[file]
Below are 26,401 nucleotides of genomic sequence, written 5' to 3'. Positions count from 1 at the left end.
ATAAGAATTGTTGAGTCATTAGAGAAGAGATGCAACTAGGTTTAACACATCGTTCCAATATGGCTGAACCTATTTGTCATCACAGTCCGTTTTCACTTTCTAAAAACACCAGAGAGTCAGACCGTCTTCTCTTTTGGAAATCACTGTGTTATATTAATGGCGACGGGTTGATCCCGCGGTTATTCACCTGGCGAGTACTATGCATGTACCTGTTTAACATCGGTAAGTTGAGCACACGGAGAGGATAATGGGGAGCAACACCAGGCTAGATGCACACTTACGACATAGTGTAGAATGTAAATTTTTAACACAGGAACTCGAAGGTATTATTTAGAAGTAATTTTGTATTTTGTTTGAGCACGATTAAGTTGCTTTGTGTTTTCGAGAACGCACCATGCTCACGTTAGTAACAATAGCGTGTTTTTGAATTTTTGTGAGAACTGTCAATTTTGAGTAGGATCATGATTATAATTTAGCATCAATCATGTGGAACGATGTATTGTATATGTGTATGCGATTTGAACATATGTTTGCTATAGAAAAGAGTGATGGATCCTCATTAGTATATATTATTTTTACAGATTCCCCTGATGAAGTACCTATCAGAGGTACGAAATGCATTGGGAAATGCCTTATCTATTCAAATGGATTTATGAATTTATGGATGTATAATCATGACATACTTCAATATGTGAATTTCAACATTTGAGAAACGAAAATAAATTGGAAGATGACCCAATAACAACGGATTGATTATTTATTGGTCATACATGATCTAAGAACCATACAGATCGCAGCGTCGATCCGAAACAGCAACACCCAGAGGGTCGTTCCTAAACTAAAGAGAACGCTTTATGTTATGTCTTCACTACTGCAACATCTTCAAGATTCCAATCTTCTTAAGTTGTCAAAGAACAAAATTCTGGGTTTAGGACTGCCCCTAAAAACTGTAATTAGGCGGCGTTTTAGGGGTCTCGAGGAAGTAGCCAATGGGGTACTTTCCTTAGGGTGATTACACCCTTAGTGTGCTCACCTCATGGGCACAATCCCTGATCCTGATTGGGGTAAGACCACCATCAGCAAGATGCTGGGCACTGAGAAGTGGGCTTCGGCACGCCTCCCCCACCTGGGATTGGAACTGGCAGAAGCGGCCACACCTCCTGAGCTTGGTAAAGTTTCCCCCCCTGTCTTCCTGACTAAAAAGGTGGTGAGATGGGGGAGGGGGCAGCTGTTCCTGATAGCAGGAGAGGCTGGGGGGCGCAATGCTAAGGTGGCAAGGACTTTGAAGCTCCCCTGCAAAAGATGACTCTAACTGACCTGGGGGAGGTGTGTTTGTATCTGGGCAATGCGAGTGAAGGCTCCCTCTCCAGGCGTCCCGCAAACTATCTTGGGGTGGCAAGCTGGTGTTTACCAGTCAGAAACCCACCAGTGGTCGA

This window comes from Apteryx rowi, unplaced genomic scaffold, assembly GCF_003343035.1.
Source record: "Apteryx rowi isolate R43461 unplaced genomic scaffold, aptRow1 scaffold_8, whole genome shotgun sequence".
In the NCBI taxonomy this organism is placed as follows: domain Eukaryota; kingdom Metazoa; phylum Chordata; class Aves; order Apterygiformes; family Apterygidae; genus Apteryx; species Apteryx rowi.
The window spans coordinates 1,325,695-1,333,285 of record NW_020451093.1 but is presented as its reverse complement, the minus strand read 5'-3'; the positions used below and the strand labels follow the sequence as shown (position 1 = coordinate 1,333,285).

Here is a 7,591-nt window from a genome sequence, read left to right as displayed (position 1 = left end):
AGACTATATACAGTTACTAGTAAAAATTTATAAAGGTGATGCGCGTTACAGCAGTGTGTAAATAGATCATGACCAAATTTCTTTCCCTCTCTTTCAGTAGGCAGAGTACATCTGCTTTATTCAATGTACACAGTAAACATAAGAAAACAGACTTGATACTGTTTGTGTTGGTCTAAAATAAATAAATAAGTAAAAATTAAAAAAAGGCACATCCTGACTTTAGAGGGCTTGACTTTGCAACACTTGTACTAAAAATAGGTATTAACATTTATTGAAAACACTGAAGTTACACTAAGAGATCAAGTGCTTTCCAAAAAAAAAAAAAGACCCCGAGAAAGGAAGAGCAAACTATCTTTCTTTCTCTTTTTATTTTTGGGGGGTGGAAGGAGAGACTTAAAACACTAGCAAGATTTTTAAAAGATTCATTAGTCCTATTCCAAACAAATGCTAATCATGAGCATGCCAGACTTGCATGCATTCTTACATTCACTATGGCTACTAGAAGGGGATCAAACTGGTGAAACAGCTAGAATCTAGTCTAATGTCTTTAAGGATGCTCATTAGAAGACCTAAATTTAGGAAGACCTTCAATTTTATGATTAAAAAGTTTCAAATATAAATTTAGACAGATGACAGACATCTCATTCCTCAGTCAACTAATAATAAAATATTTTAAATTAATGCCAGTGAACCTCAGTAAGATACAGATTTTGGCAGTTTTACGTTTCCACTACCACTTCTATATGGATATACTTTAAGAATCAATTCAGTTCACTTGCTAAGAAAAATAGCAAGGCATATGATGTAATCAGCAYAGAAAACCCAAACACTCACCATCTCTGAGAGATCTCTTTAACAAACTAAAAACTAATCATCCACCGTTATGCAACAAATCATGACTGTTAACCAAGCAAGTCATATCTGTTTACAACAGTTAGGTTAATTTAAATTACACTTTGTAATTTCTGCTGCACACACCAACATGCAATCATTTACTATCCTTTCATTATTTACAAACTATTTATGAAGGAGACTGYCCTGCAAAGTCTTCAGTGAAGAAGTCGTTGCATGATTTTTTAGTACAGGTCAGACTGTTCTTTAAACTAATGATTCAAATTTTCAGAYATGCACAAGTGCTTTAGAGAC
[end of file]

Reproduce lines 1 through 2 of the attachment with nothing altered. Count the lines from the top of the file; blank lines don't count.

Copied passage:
Below are 26,401 nucleotides of genomic sequence, written 5' to 3'. Positions count from 1 at the left end.
ATAAGAATTGTTGAGTCATTAGAGAAGAGATGCAACTAGGTTTAACACATCGTTCCAATATGGCTGAACCTATTTGTCATCACAGTCCGTTTTCACTTTCTAAAAACACCAGAGAGTCAGACCGTCTTCTCTTTTGGAAATCACTGTGTTATATTAATGGCGACGGGTTGATCCCGCGGTTATTCACCTGGCGAGTACTATGCATGTACCTGTTTAACATCGGTAAGTTGAGCACACGGAGAGGATAATGGGGAGCAACACCAGGCTAGATGCACACTTACGACATAGTGTAGAATGTAAATTTTTAACACAGGAACTCGAAGGTATTATTTAGAAGTAATTTTGTATTTTGTTTGAGCACGATTAAGTTGCTTTGTGTTTTCGAGAACGCACCATGCTCACGTTAGTAACAATAGCGTGTTTTTGAATTTTTGTGAGAACTGTCAATTTTGAGTAGGATCATGATTATAATTTAGCATCAATCATGTGGAACGATGTATTGTATATGTGTATGCGATTTGAACATATGTTTGCTATAGAAAAGAGTGATGGATCCTCATTAGTATATATTATTTTTACAGATTCCCCTGATGAAGTACCTATCAGAGGTACGAAATGCATTGGGAAATGCCTTATCTATTCAAATGGATTTATGAATTTATGGATGTATAATCATGACATACTTCAATATGTGAATTTCAACATTTGAGAAACGAAAATAAATTGGAAGATGACCCAATAACAACGGATTGATTATTTATTGGTCATACATGATCTAAGAACCATACAGATCGCAGCGTCGATCCGAAACAGCAACACCCAGAGGGTCGTTCCTAAACTAAAGAGAACGCTTTATGTTATGTCTTCACTACTGCAACATCTTCAAGATTCCAATCTTCTTAAGTTGTCAAAGAACAAAATTCTGGGTTTAGGACTGCCCCTAAAAACTGTAATTAGGCGGCGTTTTAGGGGTCTCGAGGAAGTAGCCAATGGGGTACTTTCCTTAGGGTGATTACACCCTTAGTGTGCTCACCTCATGGGCACAATCCCTGATCCTGATTGGGGTAAGACCACCATCAGCAAGATGCTGGGCACTGAGAAGTGGGCTTCGGCACGCCTCCCCCACCTGGGATTGGAACTGGCAGAAGCGGCCACACCTCCTGAGCTTGGTAAAGTTTCCCCCCCTGTCTTCCTGACTAAAAAGGTGGTGAGATGGGGGAGGGGGCAGCTGTTCCTGATAGCAGGAGAGGCTGGGGGGCGCAATGCTAAGGTGGCAAGGACTTTGAAGCTCCCCTGCAAAAGATGACTCTAACTGACCTGGGGGAGGTGTGTTTGTATCTGGGCAATGCGAGTGAAGGCTCCCTCTCCAGGCGTCCCGCAAACTATCTTGGGGTGGCAAGCTGGTGTTTACCAGTCAGAAACCCACCAGTGGTCGA